The power of fallbacks
In case a specific strategy returns fewer items than the number of slots available in a given widget (i.e. only three pairs of sneakers on a site match a user’s affinity profile), the system is able to “loosen” any constraints imposed by the algorithm or filters. If this doesn’t solve the issue, the recommendation will put a respective fallback algorithm in place. For example, a “Similarity” strategy can have “Popularity” as its fallback, and a “Purchased with Last Purchase” strategy can have “Purchased Together” as its first fallback and “Similarity” as its second fallback.
Fallbacks respect filtering rules put in place. For example, if you set up a strategy and put an “exclude items under $25” rule in place, the system will respect this constraint, even if there are not enough products to display in the available slots in a widget.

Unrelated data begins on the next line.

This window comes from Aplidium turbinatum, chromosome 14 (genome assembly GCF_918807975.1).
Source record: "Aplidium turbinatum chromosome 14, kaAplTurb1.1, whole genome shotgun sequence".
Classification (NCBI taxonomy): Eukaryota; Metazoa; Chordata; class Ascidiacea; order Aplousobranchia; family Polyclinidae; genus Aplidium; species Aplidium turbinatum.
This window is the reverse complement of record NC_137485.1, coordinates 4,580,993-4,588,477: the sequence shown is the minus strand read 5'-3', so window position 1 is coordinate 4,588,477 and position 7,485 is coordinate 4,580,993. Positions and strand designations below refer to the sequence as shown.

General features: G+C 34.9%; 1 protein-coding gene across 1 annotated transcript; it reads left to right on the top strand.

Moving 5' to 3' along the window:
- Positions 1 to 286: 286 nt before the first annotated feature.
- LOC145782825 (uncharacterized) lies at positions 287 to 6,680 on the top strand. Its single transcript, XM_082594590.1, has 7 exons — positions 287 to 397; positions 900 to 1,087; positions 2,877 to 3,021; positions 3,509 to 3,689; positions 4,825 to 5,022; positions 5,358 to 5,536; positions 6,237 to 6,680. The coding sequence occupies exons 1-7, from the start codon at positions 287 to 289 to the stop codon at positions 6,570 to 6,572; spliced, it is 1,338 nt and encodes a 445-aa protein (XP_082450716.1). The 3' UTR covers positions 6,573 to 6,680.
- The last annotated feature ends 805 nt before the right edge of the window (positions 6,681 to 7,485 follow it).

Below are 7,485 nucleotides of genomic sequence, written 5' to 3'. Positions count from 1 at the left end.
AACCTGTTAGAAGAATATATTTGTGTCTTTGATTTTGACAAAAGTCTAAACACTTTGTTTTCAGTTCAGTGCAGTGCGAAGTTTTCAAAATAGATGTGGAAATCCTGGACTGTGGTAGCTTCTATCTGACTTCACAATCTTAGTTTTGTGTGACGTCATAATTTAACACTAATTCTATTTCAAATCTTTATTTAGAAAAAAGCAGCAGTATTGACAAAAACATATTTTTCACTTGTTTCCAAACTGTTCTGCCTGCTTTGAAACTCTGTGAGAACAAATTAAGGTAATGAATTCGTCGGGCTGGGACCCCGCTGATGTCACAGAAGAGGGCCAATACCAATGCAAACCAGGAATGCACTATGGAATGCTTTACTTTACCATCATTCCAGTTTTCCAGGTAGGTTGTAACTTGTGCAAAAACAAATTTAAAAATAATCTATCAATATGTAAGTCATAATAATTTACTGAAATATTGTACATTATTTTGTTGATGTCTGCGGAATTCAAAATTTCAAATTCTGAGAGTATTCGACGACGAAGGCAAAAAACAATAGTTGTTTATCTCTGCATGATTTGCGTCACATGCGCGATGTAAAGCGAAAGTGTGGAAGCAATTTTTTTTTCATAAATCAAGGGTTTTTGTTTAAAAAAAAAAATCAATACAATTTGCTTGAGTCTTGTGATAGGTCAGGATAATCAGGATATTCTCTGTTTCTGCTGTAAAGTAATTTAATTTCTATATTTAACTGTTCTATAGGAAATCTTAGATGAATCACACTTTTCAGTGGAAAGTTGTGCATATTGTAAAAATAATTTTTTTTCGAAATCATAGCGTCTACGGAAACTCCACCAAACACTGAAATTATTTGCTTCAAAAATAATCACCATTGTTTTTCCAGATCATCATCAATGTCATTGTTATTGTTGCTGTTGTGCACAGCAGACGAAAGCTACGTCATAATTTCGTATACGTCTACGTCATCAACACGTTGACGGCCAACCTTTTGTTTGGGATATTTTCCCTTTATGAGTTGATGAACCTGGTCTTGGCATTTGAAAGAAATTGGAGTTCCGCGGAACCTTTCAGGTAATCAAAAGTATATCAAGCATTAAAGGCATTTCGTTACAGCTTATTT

Picking a strategy according to the audience
Not every strategy will work well for all site visitors. Marketers must be able to discern differences between segments of users and tailor experiences according to their behavior and expressed interests. For example, site visitors that browse 5+ products on a retail site each week should be treated differently than first-time visitors that click on an SEM ad.
When picking which strategy to use for a particular site visitor, use customer data, context, behavior, and more to identify which strategy will best suit their needs. Global strategies, like “Most Popular,” are suitable for anonymous or first-time visitors, whereas personalized strategies will help tailor recommendations for your most loyal customers, who have robust data profiles available.
This chart provides a few examples of the different recommendation strategies that suit each type of shopper and scenario.